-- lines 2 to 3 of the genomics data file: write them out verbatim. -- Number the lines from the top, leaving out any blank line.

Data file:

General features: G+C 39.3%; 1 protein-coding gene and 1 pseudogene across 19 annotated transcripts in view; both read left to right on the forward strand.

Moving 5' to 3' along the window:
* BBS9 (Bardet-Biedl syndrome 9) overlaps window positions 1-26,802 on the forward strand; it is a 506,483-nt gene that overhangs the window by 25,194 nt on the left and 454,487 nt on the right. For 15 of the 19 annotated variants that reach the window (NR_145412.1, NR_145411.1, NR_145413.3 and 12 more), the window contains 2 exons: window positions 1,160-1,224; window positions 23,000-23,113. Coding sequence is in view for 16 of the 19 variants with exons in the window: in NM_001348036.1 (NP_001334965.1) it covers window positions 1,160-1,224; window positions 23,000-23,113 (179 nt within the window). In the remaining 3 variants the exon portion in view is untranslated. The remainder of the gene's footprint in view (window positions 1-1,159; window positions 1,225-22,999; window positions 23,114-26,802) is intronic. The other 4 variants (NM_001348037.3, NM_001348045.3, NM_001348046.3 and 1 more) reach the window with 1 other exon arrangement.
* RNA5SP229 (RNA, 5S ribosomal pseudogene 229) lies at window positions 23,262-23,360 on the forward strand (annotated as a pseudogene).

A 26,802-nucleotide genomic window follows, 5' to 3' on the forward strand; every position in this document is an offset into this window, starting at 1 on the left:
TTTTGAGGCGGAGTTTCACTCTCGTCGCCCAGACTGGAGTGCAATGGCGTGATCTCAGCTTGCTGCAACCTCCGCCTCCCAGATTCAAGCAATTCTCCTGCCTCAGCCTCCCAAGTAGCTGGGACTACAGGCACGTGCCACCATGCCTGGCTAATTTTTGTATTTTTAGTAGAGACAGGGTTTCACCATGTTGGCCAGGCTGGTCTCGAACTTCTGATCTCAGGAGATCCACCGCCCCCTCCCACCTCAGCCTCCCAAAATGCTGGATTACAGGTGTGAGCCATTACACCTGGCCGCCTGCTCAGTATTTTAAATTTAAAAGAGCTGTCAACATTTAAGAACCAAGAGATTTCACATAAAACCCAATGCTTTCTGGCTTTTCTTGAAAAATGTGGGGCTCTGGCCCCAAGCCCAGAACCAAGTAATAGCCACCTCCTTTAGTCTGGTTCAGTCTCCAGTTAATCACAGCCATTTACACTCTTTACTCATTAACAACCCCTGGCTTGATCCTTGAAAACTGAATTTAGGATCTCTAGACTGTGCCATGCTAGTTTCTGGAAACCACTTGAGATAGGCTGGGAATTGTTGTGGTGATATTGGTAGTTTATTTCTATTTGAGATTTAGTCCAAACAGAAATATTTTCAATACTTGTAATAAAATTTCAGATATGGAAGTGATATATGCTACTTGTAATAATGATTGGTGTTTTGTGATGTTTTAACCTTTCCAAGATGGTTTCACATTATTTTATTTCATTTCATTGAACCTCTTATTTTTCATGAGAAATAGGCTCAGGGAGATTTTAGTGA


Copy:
Moving 5' to 3' along the window:
* BBS9 (Bardet-Biedl syndrome 9) overlaps window positions 1-26,802 on the forward strand; it is a 506,483-nt gene that overhangs the window by 25,194 nt on the left and 454,487 nt on the right. For 15 of the 19 annotated variants that reach the window (NR_145412.1, NR_145411.1, NR_145413.3 and 12 more), the window contains 2 exons: window positions 1,160-1,224; window positions 23,000-23,113. Coding sequence is in view for 16 of the 19 variants with exons in the window: in NM_001348036.1 (NP_001334965.1) it covers window positions 1,160-1,224; window positions 23,000-23,113 (179 nt within the window). In the remaining 3 variants the exon portion in view is untranslated. The remainder of the gene's footprint in view (window positions 1-1,159; window positions 1,225-22,999; window positions 23,114-26,802) is intronic. The other 4 variants (NM_001348037.3, NM_001348045.3, NM_001348046.3 and 1 more) reach the window with 1 other exon arrangement.